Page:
You’ve Got Your Red, I’ve Got Mine

December 22nd, 2009

The following poem is by Tina Srouji, otherwise known as Tuna Fish. If you’ve seen her share a poem, you know that she fuses her soul into the mic. She brings her verses in handwriting. And when she’s done and her long arms have settled to her sides, you feel that she has truly communicated to you the rhythms and beats that played in her mind while writing. If you’re a writer, you are envious that she has the capability to reach so far inside of herself to connect to the entire audience. The following poem genuinely captures the harlequin, schizophrenic, unabashed nature of our beloved neighborhood, Hamra*. And provides a small example of  what Tina calls “a third-world revolution”…

*Hamra means “red” in Arabic :)


Tina and listeners...

To begin with:

i-pod infiltrated signals

as feet beat up

Jean D’Arc street

and smells of sweet Socrate

creep through alleyways in the dark.

When it’s hot:

and sweat intermingles with green eyes,

and up high on their balconies foreign students

and locals exchange ciggies

and they speak,

of bullet infested cavities,

of paper week-late reveries,

of pouring more wine,

of asses so fine,

of bar hopping on side streets,

of what’s mine, theirs, and ours

and they’ll go on for hours and hours,

while floors below, cabs intermingle

escalading traffic grime,

and the heart of the city

comes to life.

What’s yours is yours but what’s yours is mine,

because every time my soul slams on those cobbled lines,

a rhyme plays in the back of my head, now disproved fact,

“step on that crack and might break your mother’s back.”

– But my mother’s just fine.

Because every time I trudge back up that deep red street,

She’s under the covers, fast asleep.

And now the allies know the schedule of the week.

They wait for me, Abu Naji down on Bliss,

he embraces me, pacing back and forth,

our relationship steady,

my cup of coffee always ready.

Bounce up to Younis:

Meet your Mac carrying, starving, struggling artist,

(a little too artsy for me)

intellectualizing more theories on

how it must be…

He looks at me,

assured, the fact is this,

my one response,

put your money where your mouth is,

and take it to the streets.

For lunch:

hit our Broadway Boulevard,

our hard concrete floors our

stores and stores and…

hey…look at that…more stores!

Our Gucci whores and Chinese made,

Our American bread and Philipino paid,

Our French speaking, Iraqi breeding,

Palestinian weeping, Iranian feeling,

German steeling to the core…

and we still got more!

We’ve got Vero Moda on four different corners,

we’ve got Vera Mada from Italian borders,

we’ve got people and people with money to spend,

and twice as much people holding out hands,

for a lend,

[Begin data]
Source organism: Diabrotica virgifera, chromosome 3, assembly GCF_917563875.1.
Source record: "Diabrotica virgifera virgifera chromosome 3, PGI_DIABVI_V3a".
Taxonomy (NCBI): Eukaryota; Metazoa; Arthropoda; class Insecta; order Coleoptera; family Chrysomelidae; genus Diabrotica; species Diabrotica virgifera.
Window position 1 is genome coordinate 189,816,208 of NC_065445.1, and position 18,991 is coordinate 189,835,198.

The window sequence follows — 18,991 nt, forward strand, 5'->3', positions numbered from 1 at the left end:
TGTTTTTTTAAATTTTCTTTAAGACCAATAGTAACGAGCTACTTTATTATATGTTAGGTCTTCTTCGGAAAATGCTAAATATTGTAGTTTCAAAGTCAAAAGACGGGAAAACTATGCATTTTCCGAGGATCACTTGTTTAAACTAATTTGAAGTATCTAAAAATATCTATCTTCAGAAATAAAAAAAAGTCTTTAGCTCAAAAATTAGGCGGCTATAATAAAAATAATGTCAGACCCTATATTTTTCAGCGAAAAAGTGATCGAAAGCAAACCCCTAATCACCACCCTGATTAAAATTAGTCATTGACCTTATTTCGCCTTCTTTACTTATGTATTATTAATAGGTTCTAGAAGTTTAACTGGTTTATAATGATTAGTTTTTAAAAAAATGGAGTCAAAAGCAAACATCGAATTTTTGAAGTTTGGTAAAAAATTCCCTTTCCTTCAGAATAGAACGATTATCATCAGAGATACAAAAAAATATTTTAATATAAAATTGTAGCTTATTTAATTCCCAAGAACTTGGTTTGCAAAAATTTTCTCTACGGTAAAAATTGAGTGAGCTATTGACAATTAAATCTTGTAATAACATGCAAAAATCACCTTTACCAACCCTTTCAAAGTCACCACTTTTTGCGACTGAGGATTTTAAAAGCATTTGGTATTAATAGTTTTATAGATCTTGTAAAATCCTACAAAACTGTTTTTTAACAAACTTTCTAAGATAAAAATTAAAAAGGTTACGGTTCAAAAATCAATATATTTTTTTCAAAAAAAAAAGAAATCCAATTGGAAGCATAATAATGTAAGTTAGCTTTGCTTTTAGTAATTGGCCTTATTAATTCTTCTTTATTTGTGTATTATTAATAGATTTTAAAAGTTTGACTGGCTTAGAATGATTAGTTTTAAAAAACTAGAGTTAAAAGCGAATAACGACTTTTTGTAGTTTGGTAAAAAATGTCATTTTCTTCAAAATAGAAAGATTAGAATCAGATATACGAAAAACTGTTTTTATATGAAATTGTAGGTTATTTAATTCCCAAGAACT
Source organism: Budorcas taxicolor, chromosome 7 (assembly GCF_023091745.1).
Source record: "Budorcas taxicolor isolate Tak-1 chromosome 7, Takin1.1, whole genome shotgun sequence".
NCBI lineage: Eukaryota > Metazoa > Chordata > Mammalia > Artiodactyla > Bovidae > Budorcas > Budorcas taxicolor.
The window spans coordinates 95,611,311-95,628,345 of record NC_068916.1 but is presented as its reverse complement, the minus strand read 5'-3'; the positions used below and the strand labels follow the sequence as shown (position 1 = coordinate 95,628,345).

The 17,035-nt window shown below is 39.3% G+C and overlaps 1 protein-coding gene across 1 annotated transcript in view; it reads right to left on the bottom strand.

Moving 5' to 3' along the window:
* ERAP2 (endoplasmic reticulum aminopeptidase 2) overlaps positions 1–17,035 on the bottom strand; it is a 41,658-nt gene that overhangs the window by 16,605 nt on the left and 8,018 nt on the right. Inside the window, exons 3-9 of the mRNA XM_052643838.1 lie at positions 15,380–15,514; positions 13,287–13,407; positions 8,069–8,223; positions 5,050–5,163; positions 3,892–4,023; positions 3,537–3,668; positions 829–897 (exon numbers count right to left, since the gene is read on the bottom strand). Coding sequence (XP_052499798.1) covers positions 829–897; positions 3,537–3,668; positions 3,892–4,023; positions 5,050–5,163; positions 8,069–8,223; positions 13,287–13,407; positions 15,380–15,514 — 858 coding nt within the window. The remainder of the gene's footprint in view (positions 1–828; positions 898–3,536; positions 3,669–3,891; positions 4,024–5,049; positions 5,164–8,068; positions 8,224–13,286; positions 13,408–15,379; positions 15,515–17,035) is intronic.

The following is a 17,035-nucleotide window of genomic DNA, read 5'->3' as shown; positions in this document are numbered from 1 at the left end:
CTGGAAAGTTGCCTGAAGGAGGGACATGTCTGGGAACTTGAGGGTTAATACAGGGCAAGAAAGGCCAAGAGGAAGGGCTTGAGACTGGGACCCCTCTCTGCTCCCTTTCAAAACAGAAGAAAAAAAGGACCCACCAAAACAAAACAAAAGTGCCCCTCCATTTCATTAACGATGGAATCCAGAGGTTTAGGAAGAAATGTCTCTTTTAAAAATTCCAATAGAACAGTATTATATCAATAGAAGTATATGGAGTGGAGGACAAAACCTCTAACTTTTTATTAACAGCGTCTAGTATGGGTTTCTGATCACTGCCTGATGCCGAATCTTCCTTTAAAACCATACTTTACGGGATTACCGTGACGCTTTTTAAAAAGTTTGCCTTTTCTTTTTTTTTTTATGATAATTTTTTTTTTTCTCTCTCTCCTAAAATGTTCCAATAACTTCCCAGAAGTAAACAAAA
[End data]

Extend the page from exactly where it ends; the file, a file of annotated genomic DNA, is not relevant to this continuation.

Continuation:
a thou at least?

For Mankoushi from Ghlayini?

Or maybe Warkit Ya Nasseeb

for the pretty young lady?

Brand perfumes, next event tickets,

perhaps we can satisfy you with

some Syrian brand Chiclets?

Beyond this:

I hear the crack of ceramic balls,

the calls of young men,

… about ten of them,

sticks and chalk flying,

lying around, Gitanes dangling

off lips with sips of Almaza

goes straight to the hips

Lets bet on this, I say

That things will never change

That life will always stay this way!

And we play our game,

and of course, he wins, so

Modca makes room, lets Jack and Jones in,

and our eyes grow wide as they let all this sink in

and our mouths quickly welcome the taste of evolution.

— This is the third world Revolution.

And this is only the Beginning.

We’ve got:

millions and millions of

roaches escaping busy feet,

we’ve got, millions and millions of

screams on Maghfar Hbeish Street,

we’ve got angels and we’ve got villains,

we’ve got dead ends and we’ve got bends,

we’ve got antiques and latest trends,

we’ve got tagged!

Graffiti-d Um Kulthoum walls,

we’ve got Khod, Khamsi bi3younak

and LGBT imbedded polls,

we’ve got roosters with their four a.m. wake up calls,

right behind Blue Note jazzy walls, and

we’ve got mosques, and we’ve got churches,

praying to Tika Tika painted on grimaces,

We’ve got La Senza!

We’ve got the latest push up Bra!

We’ve got, drenched out streets

smoke spiraling in the dark.

We’ve got the cold.

We’ve got the old, old, stories found

on electricity ridden stairs and the cares

of yesterday hidden under big bouncy hair.

We’ve got tearing cab seats.

We’ve got fleets of predators lurking in

the shadows for their prey

but at least say something!

We’ve got daybreak, shooting rays of pink light,

we’ve got after-hours, with glimmering star sights,

we’ve got noon, and tunes from every café, and

we’ve got the silence only found

at the end of the day.

— and we love it that way.


once they’ve all cleared the streets,

and all them Politicians have headed to sleep,

my humble feet make their way through deep red streets,

and chanting, one by one, they speak:

Lakum Hamra’akum…wa lee Homra’ee.

Post Note: If you are looking for a good Christmas gift for the literary kinds, pick up my favorite author’s, Zadie Smith’s, new collection of essays,  Changing My Mind: Occasional Essays...

An essay is an act of imagination. It still takes quite as much art as fiction – article by Zadie Smith


2 Responses to “You’ve Got Your Red, I’ve Got Mine”

  1. vicky says:

    Tina Rocks!

  2. Theresa says:

    She’s my favorite author too!!! And I literally just bought this book — it is sitting in bed right next to me — I was about to start reading it when I got sucked in by your blog :)))

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